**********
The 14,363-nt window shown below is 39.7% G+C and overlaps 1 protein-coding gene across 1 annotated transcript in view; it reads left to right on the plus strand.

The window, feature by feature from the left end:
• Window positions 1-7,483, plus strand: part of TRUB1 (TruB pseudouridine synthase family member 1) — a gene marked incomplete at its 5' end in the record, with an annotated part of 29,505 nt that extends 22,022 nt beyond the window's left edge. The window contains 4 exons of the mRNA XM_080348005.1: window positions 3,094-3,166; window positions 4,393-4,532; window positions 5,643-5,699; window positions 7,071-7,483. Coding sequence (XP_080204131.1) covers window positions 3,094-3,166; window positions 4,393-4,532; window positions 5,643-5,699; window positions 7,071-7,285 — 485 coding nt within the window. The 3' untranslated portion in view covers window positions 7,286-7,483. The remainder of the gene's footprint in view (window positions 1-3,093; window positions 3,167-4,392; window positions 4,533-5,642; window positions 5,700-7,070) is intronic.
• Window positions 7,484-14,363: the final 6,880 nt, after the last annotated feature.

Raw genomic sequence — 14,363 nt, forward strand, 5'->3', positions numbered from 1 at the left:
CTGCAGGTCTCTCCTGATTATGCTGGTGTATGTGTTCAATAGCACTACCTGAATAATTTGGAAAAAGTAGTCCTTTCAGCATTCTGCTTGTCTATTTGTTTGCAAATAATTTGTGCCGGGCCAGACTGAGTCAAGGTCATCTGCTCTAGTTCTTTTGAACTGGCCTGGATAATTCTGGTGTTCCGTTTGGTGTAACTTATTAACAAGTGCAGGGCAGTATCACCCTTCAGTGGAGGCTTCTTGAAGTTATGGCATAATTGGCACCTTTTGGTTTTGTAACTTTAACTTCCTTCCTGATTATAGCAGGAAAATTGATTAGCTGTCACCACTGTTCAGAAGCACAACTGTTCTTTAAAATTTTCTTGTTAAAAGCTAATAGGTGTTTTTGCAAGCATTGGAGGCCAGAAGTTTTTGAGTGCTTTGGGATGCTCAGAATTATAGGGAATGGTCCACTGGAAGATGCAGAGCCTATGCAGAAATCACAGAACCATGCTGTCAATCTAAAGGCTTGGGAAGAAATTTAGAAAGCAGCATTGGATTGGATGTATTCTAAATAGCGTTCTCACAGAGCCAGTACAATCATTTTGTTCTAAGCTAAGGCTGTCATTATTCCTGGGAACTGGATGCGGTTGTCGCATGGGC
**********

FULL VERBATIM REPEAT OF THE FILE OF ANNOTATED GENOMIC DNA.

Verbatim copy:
The 14,363-nt window shown below is 39.7% G+C and overlaps 1 protein-coding gene across 1 annotated transcript in view; it reads left to right on the plus strand.

The window, feature by feature from the left end:
• Window positions 1-7,483, plus strand: part of TRUB1 (TruB pseudouridine synthase family member 1) — a gene marked incomplete at its 5' end in the record, with an annotated part of 29,505 nt that extends 22,022 nt beyond the window's left edge. The window contains 4 exons of the mRNA XM_080348005.1: window positions 3,094-3,166; window positions 4,393-4,532; window positions 5,643-5,699; window positions 7,071-7,483. Coding sequence (XP_080204131.1) covers window positions 3,094-3,166; window positions 4,393-4,532; window positions 5,643-5,699; window positions 7,071-7,285 — 485 coding nt within the window. The 3' untranslated portion in view covers window positions 7,286-7,483. The remainder of the gene's footprint in view (window positions 1-3,093; window positions 3,167-4,392; window positions 4,533-5,642; window positions 5,700-7,070) is intronic.
• Window positions 7,484-14,363: the final 6,880 nt, after the last annotated feature.

Raw genomic sequence — 14,363 nt, forward strand, 5'->3', positions numbered from 1 at the left:
CTGCAGGTCTCTCCTGATTATGCTGGTGTATGTGTTCAATAGCACTACCTGAATAATTTGGAAAAAGTAGTCCTTTCAGCATTCTGCTTGTCTATTTGTTTGCAAATAATTTGTGCCGGGCCAGACTGAGTCAAGGTCATCTGCTCTAGTTCTTTTGAACTGGCCTGGATAATTCTGGTGTTCCGTTTGGTGTAACTTATTAACAAGTGCAGGGCAGTATCACCCTTCAGTGGAGGCTTCTTGAAGTTATGGCATAATTGGCACCTTTTGGTTTTGTAACTTTAACTTCCTTCCTGATTATAGCAGGAAAATTGATTAGCTGTCACCACTGTTCAGAAGCACAACTGTTCTTTAAAATTTTCTTGTTAAAAGCTAATAGGTGTTTTTGCAAGCATTGGAGGCCAGAAGTTTTTGAGTGCTTTGGGATGCTCAGAATTATAGGGAATGGTCCACTGGAAGATGCAGAGCCTATGCAGAAATCACAGAACCATGCTGTCAATCTAAAGGCTTGGGAAGAAATTTAGAAAGCAGCATTGGATTGGATGTATTCTAAATAGCGTTCTCACAGAGCCAGTACAATCATTTTGTTCTAAGCTAAGGCTGTCATTATTCCTGGGAACTGGATGCGGTTGTCGCATGGGC